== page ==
COSMIC: University of Colorado Study Covers Cannabis Observational Study on Mood, Inflammation & Cognition

May 8, 2019 | Cannabis, CNS, THC

brain cannabis

The University of Colorado initiated a clinical trial to contribute to the medical establishment’s knowledge on cannabis and its impact on the human body and health. Since 2018 investigators have been seeking tests to determine how cannabis use influences or impacts inflammation levels, mood and other indicators. This study is scheduled to conclude in 2021 but it will be monitored closely by TrialSite News.

This project examines the effects of cannabis on cognition and other domains of function and whether those effects are dependent upon the ratio of THC to CBD in the product. Current cannabis users are asked to stop using their typical product and to use cannabis containing different ratios of the cannabinoids THC and CBD. Participants complete baseline assessments including cognitive tasks, clinical measures, substance use history, and blood draw. Participants then acquire and use their study strain on their own, and after a period of use the mobile pharmacology laboratory goes to a location of their choosing. They complete cognitive, motor and blood-based assessments, then leave the mobile lab to use their study product one last time, returning to the mobile lab to complete cognitive, motor, and blood-based assessments immediately after use and one hour after use. A small subset of participants complete all of these procedures but use edible as opposed to flower-based products.

Detailed Description

Cannabis research can be dated back to the 1970’s where standardized smoking of low potency cannabis in a laboratory setting has been the primary method used to understand the effects of the drug. The objective of this program is to use a naturalistic design to advance a more nuanced understanding of the potential outcomes associated with using different strains of marijuana. Researchers need to understand the effects of commonly used cannabis strains, as they are used in every day life. Commonly available strains of cannabis sold in dispensaries in Colorado have 3-5 times greater potency of cannabinoids, such as the psychoactive compound tetrahydrocannabinol (THC), than what has been used in laboratory settings. It is possible that laboratory based studies underestimate the effects of more potent strains that are widely available. Also, scientists have focused on the effects of THC while mostly ignoring other major cannabinoids (e.g. cannabidiol or CBD) and their synergistic relationship.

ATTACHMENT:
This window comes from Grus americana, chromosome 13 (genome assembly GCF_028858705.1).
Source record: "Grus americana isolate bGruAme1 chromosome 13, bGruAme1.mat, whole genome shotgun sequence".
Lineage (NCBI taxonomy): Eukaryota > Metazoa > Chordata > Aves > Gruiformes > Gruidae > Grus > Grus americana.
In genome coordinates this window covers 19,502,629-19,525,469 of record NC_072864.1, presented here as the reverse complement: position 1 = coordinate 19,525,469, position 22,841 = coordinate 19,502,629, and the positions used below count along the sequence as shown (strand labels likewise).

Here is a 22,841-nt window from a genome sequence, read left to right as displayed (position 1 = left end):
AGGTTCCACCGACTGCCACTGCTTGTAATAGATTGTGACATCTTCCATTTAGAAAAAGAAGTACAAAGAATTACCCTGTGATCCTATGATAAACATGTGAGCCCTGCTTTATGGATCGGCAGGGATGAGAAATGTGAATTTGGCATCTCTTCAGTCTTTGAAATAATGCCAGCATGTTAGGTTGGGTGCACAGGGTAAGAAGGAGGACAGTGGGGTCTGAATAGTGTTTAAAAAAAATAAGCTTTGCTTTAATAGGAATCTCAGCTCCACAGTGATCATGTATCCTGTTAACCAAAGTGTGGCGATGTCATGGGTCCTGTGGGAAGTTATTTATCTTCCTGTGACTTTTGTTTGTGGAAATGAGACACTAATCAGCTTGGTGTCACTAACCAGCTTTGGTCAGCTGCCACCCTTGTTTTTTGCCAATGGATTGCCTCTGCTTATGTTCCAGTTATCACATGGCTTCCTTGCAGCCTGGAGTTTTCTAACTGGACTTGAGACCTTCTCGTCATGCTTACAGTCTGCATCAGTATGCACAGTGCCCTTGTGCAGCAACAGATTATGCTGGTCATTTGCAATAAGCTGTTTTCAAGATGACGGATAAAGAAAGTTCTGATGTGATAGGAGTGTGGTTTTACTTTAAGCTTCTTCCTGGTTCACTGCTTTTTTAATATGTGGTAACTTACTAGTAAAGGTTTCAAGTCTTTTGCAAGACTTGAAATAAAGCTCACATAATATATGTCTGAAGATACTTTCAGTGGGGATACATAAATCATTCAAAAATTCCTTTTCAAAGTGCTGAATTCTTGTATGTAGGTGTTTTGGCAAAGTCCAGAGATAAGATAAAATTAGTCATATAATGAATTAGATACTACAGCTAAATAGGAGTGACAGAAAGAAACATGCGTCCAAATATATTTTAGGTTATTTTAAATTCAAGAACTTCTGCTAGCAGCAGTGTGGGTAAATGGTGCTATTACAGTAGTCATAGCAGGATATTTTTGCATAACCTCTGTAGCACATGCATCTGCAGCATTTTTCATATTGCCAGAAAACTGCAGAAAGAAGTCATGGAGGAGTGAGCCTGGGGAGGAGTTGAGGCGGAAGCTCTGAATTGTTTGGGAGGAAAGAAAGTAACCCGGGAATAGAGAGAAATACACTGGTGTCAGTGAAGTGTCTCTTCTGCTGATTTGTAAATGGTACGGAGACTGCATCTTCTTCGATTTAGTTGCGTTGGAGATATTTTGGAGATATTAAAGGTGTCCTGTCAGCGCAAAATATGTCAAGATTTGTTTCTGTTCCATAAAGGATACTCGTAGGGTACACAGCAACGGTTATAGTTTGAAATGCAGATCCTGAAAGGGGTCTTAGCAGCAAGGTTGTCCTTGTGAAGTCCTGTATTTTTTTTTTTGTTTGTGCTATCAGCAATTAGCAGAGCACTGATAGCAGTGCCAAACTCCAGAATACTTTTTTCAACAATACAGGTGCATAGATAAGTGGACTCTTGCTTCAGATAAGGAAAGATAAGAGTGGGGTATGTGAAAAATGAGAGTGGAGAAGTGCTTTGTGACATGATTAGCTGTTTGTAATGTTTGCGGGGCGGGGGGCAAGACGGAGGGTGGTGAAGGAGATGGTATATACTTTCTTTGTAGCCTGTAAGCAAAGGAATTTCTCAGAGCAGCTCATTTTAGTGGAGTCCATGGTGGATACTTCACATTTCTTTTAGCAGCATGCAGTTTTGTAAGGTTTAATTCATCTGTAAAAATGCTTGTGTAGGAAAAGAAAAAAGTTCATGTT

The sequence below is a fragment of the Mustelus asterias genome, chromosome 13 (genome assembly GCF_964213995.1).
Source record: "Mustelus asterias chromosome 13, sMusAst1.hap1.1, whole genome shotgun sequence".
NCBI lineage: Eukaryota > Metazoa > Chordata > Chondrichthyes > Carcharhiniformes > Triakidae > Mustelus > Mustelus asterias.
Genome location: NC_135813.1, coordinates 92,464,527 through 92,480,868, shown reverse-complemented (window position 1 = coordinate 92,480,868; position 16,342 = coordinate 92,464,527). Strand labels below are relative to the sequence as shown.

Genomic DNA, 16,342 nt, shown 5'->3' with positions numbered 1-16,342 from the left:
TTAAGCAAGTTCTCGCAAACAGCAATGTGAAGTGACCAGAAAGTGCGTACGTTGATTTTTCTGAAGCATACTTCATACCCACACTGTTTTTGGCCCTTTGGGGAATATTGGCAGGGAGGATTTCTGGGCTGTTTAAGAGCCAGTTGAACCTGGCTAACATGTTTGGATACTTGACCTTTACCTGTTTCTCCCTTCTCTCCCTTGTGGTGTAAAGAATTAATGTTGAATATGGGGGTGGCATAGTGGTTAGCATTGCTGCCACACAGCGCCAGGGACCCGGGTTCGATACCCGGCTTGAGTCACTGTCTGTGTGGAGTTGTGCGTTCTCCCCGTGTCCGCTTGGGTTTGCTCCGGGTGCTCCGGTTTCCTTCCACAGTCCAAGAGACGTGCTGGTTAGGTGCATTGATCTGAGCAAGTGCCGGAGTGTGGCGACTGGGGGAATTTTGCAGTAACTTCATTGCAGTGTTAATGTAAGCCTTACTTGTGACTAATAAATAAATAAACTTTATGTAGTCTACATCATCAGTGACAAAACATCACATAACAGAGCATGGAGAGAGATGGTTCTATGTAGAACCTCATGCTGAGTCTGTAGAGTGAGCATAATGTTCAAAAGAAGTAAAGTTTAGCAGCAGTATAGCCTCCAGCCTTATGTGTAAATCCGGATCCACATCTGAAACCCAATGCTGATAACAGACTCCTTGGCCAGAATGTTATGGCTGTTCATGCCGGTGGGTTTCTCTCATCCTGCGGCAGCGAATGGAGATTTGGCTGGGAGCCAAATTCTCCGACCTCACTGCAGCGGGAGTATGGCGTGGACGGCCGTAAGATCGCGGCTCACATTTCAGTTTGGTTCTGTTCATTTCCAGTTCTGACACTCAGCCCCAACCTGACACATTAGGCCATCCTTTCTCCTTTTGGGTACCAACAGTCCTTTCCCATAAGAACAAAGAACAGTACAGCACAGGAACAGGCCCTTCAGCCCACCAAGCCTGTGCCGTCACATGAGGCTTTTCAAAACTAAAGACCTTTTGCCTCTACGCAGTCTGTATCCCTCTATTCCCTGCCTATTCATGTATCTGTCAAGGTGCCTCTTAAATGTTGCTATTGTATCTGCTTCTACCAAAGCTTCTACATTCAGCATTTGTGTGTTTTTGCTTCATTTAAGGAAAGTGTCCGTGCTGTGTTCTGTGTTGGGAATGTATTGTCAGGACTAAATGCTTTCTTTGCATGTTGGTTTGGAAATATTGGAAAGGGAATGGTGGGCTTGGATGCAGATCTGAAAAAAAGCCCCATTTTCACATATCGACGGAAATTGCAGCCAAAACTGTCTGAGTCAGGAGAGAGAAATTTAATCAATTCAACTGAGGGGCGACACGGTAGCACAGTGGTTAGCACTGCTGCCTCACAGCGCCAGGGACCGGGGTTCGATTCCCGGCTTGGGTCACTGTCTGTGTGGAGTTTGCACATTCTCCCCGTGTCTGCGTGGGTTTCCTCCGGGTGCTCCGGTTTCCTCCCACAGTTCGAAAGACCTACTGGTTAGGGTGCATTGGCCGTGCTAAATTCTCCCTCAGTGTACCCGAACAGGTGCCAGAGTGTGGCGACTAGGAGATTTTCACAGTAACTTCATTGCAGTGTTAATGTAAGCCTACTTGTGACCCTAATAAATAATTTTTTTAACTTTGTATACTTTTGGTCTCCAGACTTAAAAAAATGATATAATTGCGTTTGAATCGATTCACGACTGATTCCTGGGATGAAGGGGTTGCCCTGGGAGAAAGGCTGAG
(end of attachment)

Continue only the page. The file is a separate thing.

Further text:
The objective of this study is to observe how different strains of marijuana, based off their unique cannabinoid content, can influence your mental and physical state in real time. This program will allow researchers to observe these effects immediately before and after cannabis use. A participant will use cannabis in the comfort of their home, and will walk out their front door and into a mobile lab that will be parked outside of their house. In this study, there is no need to smoke and drive.

Participation is this study involves one appointment at the laboratory facility in Boulder and one appointment in the mobile laboratory.

Lead Research/Investigator

Kent Hutchinson, University of Colorado, Boulder